Langmuir, Vol.36, No.5, 1075-1082, 2020
Superhydrophobic Copper Surface Textured by Laser for Delayed Icing Phenomenon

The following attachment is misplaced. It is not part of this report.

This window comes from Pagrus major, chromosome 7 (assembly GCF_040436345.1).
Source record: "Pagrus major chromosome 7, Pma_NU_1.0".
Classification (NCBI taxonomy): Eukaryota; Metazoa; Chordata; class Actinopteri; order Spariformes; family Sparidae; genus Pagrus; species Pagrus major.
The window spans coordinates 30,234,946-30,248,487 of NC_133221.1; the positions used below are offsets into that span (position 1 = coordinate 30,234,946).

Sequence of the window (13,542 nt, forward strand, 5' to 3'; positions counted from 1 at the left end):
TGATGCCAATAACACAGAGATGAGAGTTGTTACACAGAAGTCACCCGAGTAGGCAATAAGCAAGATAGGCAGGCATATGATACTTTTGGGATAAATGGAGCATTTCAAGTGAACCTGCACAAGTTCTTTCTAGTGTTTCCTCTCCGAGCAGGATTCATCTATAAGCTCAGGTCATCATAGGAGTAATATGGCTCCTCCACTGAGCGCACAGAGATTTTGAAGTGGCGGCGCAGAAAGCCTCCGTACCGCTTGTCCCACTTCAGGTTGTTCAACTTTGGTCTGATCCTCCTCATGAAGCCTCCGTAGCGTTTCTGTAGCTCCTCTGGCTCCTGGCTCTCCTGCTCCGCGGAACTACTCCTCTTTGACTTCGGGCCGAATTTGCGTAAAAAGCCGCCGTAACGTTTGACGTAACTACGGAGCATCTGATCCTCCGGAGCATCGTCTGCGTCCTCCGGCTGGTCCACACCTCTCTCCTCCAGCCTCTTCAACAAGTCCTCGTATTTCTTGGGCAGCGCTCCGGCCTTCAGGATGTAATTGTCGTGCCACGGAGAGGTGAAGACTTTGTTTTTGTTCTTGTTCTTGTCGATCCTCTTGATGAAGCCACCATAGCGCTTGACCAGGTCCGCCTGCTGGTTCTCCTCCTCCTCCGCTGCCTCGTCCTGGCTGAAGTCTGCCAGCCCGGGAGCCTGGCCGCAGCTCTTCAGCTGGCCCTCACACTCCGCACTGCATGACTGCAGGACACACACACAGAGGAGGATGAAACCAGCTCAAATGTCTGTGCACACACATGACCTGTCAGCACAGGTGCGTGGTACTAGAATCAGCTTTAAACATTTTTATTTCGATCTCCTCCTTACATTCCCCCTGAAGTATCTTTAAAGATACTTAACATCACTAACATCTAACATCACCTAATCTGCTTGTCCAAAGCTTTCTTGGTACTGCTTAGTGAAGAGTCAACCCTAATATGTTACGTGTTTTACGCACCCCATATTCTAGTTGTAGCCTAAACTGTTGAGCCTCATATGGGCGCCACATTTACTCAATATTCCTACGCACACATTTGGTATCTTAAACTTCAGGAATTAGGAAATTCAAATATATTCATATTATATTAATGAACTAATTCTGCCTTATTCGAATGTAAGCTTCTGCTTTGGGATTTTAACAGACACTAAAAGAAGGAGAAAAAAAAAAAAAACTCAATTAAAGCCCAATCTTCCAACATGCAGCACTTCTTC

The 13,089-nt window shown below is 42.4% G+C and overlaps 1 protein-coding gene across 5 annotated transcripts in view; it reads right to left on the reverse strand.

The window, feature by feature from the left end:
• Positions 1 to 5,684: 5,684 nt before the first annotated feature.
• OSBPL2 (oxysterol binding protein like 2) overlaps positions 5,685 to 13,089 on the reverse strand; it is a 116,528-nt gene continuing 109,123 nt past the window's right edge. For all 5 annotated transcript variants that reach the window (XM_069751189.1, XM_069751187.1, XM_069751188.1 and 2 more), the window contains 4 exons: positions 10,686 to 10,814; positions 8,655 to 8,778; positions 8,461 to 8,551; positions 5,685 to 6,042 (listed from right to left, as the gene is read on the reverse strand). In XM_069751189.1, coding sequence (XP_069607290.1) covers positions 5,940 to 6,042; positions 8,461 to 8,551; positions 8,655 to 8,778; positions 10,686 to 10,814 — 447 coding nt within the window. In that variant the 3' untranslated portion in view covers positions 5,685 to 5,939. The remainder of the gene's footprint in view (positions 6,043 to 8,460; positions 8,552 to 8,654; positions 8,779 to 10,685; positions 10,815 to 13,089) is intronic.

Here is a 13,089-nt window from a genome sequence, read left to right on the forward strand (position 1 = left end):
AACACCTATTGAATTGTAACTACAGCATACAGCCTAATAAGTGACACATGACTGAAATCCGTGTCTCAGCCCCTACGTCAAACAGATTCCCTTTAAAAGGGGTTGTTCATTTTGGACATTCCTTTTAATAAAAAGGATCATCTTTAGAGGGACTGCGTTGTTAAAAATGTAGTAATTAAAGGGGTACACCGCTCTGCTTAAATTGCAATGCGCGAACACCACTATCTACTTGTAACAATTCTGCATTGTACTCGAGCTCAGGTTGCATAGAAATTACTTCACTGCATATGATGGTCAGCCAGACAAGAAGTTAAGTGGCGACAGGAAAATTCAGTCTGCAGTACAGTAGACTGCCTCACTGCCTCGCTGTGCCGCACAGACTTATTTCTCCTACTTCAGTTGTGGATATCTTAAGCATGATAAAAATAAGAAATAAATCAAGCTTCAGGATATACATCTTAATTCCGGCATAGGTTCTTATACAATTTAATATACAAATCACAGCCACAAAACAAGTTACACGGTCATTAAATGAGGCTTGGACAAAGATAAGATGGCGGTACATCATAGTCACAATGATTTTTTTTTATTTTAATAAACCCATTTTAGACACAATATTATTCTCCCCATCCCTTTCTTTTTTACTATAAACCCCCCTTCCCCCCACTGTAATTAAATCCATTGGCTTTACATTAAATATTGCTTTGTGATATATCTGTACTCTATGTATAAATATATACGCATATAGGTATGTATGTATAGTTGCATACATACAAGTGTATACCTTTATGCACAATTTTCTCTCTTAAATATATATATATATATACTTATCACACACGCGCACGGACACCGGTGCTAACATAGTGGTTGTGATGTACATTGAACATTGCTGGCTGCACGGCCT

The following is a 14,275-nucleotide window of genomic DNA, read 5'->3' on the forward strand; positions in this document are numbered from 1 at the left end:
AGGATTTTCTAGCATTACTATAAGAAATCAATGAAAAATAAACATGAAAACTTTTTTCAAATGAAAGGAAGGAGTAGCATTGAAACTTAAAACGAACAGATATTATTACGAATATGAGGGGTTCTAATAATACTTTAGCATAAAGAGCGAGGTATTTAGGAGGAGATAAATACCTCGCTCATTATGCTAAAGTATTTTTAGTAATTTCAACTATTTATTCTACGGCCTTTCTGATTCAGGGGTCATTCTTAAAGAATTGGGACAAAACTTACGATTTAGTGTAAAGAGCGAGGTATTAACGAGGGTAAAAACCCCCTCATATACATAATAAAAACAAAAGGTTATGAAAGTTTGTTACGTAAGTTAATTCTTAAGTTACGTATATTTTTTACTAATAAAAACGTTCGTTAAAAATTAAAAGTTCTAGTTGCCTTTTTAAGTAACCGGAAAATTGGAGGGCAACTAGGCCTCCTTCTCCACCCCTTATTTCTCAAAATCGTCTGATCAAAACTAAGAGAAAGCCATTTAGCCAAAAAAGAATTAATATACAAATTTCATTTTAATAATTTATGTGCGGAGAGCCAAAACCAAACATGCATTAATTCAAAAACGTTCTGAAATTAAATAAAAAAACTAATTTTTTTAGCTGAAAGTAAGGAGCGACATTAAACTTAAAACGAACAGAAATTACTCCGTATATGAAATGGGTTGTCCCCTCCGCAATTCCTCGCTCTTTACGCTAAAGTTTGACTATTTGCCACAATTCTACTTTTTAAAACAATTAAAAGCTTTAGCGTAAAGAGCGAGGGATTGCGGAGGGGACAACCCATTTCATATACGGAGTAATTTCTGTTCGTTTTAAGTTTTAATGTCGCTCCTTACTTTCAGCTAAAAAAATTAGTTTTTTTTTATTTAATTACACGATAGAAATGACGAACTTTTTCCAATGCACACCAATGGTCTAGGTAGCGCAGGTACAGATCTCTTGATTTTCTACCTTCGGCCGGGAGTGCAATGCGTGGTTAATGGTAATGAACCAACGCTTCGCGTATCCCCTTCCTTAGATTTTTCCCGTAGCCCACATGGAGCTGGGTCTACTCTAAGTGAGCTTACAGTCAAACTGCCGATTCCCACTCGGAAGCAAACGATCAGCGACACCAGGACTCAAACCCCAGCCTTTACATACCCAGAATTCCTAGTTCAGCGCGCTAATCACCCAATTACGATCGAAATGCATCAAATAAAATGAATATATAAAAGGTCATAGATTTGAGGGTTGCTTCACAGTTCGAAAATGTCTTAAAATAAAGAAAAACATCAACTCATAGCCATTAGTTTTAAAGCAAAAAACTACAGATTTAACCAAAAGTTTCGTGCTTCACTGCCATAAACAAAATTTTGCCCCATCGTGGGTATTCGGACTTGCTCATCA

Inspired by the superhydrophobicity of animal and plant surfaces (via the lotus effect and petal effect), two microstructures were prepared on the surface of T2 copper by laser texturing. The two-dimensional and three-dimensional morphologies of the sample surfaces were characterized with a scanning electron microscope and a laser scanning confocal microscope, respectively. Chemical composition, wettability, and delayed icing performance were characterized with energy-dispersive spectroscopy, contact angle measurement, and cryogenic freezing, respectively. The surfaces of the two samples had different closed-pore lattice structures. The maximum static contact angle of water on either surface was 155 without any chemical modification of the surfaces. The two superhydrophobic surfaces with different substrate roughnesses exhibited different adhesion characteristics to water. The icing test showed that both surfaces had a significantly delayed icing effect relative to the untreated sample. Based on the one-dimensional heat transfer model of a water droplet in the icing phase transition, the influence of surface morphology on delayed icing characteristics was analyzed. This work provides a simple and effective method for preparing superhydrophobic copper surfaces and theoretical guidance for anti-icing applications of copper metal in low-temperature environments.